Gulf in Bosnia and Herzegovina: An (Un)Intentional Consequence of Peace
Through the analysis of the surge in the real-estate development in post-1990s war in Bosnia and Herzegovina, this research project aims to map the ways in which the country has been striving to position itself in relation to the movements of global capital. The project primarily scrutinises the role of the Dayton Peace Agreement (as a state building mechanism) as a distinct and crucial element, which sets this phenomenon apart from its global counterparts.
Operating within a specific ethno-religious context, underlined by the structural violence deeply embedded in its very core, the Dayton Peace Agreement helped produce a new milieu conducive to the flow of global capital. This project focuses on the influx of capital from the Gulf States, which has challenged the pre-existing binary relationship between the Dayton Peace Agreement and ethno-religious identities. The new milieu resulting from this intense encounter has allowed for corruption and underhanded practices, such as deregulation of planning policies or land grabbing, to thrive and has endorsed the use of religion as an investment bait.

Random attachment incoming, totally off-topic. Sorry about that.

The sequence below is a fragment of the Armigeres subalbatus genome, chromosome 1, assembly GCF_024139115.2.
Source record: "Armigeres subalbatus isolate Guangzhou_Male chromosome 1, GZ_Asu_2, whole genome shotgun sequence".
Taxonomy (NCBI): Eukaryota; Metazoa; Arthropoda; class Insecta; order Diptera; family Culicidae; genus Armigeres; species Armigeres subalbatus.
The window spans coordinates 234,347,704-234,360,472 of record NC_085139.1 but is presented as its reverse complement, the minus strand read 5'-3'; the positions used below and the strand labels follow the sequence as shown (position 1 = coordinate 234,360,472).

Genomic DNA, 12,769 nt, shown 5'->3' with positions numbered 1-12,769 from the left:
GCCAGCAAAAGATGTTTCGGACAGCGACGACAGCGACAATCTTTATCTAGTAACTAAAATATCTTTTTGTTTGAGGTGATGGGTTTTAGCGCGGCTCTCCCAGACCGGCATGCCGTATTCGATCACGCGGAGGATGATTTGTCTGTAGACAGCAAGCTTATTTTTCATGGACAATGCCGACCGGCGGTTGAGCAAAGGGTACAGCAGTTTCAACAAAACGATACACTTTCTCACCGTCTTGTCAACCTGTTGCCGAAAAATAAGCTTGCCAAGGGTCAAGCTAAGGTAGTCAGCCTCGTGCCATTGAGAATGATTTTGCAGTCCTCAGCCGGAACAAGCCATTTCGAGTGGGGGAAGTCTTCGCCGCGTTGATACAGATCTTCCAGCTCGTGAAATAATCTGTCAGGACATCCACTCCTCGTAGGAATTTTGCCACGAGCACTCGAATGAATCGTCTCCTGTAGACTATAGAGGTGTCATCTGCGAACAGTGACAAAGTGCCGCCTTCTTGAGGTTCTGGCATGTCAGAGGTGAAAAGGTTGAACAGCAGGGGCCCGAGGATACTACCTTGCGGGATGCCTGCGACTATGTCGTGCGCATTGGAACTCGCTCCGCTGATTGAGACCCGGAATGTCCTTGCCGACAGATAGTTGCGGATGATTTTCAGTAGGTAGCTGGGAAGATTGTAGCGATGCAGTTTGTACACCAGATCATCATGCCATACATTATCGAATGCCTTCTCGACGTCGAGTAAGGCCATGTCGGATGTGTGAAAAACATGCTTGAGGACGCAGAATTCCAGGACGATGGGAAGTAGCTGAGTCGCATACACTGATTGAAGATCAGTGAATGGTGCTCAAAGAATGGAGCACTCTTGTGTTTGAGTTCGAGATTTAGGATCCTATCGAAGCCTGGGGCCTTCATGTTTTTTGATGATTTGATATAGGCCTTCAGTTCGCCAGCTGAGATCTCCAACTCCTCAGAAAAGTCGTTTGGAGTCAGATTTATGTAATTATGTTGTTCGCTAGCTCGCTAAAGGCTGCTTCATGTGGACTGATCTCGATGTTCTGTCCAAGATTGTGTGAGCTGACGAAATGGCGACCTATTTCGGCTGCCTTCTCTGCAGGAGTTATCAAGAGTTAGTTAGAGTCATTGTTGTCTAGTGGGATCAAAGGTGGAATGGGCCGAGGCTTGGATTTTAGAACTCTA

This new triangular relationship, established between the state-building mechanism, finance and ethno-religious identities, has since been producing a new spatial and territorial order in Bosnia and Herzegovina. While, de facto, turning the Dayton Peace Agreement into an instrument of finance, this very process is at the same time rearranging the existing social and demographic landscape of the country.
The insights which have helped outline the above arguments have been generated through a blend of different methodologies. The investigation of the condition on the ground in relation to what has been promised vs what is (subsequently) allowed as per urban planning regulations, was carried out through the production of maps. The conflation of different types of data transformed into a visual output has been a key mechanism driving this practice-based PhD project.
Member of Roundtable Three